fd.append('file', file.slice(0,file.size));

But that failed too. I did some searching and came across the solution (I'll credit them at the end!) - using a blob was right, but I really needed to use a FileReader to get the data. Now - I thought my file.slice code was doing the same, but... I don't know. It just didn't work. Adding in a FileReader finally did it. Here is the final part of the code (with another modification I'll explain in a bit as well):


function uploadPics() {
    console.log("Ok, going to upload "+images.length+" images.");
    var defs = [];
    
    var fd = new FormData();
    
    images.forEach(function(i) {
        console.log('processing '+i);
        var def = $.Deferred();

        window.resolveLocalFileSystemURL(i, function(fileEntry) {
            console.log('got a file entry');
            fileEntry.file(function(file) {
                console.log('now i have a file ob');
                console.dir(file);
                var reader = new FileReader();
                reader.onloadend = function(e) {
                    var imgBlob = new Blob([this.result], { type:file.type});
                    fd.append('file'+(images.indexOf(i)+1), imgBlob);
                    fd.append('fileName'+(images.indexOf(i)+1), file.name);
                    def.resolve();
                };
                reader.readAsArrayBuffer(file);
                
            }, function(e) {
                console.log('error getting file', e);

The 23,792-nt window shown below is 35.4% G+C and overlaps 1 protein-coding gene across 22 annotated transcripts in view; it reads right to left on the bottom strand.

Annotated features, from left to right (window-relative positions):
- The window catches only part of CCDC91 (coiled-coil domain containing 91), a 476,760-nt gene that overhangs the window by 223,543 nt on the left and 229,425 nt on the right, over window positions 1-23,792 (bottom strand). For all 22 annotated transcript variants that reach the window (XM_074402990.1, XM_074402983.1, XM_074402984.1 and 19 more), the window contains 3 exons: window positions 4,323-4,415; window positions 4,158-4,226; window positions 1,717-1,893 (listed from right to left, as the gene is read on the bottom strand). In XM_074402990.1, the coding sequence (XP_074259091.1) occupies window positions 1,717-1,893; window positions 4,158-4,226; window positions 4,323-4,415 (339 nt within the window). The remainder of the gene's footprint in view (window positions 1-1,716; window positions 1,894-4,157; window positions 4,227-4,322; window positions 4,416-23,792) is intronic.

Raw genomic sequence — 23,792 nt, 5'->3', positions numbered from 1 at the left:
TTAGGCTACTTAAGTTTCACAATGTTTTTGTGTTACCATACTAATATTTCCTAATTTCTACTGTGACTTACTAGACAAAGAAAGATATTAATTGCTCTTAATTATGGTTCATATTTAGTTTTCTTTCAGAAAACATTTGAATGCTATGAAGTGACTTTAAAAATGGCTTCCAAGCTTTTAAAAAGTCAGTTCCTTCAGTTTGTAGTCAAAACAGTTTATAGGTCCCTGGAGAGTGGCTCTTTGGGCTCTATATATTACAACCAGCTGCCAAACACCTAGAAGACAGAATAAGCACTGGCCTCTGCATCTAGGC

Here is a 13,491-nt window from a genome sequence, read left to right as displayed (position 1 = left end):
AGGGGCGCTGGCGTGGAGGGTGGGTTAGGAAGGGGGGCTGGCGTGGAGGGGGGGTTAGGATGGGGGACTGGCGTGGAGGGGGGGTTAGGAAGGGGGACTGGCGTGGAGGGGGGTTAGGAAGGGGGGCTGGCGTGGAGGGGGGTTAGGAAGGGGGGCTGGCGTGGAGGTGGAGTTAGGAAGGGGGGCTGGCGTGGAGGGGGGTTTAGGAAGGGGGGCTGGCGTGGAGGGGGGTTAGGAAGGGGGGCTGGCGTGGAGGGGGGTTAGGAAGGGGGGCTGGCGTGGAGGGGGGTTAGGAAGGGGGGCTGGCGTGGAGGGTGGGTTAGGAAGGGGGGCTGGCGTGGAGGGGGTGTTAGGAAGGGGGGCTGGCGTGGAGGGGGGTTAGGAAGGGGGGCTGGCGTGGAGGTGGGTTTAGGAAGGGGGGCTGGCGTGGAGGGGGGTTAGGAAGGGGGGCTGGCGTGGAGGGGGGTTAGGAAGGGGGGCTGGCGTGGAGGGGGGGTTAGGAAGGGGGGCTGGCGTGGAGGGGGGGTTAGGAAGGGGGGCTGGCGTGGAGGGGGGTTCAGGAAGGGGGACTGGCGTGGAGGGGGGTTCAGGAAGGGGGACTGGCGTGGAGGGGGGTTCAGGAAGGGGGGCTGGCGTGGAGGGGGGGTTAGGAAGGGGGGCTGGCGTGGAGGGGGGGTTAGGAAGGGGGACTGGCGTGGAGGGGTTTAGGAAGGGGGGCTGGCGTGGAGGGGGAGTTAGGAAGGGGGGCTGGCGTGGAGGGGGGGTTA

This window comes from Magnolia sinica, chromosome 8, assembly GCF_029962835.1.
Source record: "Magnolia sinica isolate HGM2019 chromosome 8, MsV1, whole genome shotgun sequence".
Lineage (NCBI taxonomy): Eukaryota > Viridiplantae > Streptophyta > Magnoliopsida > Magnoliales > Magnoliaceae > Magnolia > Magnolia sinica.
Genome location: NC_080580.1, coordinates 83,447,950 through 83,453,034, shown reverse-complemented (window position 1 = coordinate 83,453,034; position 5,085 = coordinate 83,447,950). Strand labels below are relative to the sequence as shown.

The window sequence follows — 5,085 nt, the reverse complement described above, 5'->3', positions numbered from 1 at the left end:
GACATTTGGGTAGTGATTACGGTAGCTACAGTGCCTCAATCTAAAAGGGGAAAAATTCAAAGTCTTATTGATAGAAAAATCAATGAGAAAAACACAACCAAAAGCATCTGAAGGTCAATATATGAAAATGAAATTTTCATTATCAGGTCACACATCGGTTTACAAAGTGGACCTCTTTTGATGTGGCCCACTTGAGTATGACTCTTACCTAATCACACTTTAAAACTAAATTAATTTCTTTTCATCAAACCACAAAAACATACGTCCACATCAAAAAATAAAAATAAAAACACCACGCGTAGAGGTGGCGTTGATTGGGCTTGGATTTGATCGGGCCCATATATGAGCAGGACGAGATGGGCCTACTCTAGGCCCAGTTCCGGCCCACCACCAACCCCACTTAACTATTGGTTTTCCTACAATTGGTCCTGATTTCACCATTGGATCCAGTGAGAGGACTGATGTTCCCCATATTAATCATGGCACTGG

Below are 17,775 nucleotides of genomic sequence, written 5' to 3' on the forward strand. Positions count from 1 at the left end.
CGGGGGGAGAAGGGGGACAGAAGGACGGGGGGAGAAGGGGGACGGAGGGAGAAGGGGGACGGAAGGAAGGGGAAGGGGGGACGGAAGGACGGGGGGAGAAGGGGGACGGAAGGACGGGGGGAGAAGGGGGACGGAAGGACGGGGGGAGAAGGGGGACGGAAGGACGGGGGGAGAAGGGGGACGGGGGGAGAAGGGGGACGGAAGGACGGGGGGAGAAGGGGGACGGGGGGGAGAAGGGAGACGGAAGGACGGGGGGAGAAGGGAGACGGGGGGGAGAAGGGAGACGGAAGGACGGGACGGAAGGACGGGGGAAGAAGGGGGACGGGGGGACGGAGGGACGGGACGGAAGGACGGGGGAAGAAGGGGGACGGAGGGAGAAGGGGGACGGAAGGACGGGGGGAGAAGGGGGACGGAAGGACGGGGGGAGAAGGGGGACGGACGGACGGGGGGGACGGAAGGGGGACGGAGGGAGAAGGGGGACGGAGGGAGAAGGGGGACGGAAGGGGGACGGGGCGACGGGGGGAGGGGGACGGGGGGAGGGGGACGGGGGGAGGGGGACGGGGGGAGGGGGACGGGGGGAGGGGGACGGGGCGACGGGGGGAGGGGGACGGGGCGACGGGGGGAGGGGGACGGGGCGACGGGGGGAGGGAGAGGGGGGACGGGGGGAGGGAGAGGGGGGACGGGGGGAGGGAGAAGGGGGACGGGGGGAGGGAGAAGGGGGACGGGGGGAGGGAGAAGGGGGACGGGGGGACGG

});         
        }, function(e) {
            console.log('Error resolving fs url', e);
        });

        defs.push(def.promise());
            
    });

    $.when.apply($, defs).then(function() {
        console.log("all things done");
        var request = new XMLHttpRequest();
        request.open('POST', 'http://192.168.5.13:3000/upload');
        request.send(fd);
    });

}

Ok, so you can see the FileReader in play so I've got one more level of callback hell, but this isn't too bad (more like Callback Heck).

Edit on May 9th: Please see Akash's comment where he noted the third argument to FormData.append allows you to specify a file name. I missed that! It should be used instead of my workaround here.

One thing I discovered though was that my Node server wasn't getting a good file name - it showed up as 'blob'. I added a new form field called fileNameX (X being an index) that included the file name. So on the server I have fileX which is the actual file and fileNameX which is the file name. Unfortunately, Android passes 'content' as the name. I decided to stop messing with the code at that point. You could add a bit of logic in there to rename it client-side or even do it server-side (perhaps a simple UUID). But I can confirm it works in both Android and iOS.

You can find the full source code here: https://github.com/cfjedimaster/Cordova-Examples/tree/master/multiupload2

Credit for this workaround goes to two people with similar solutions: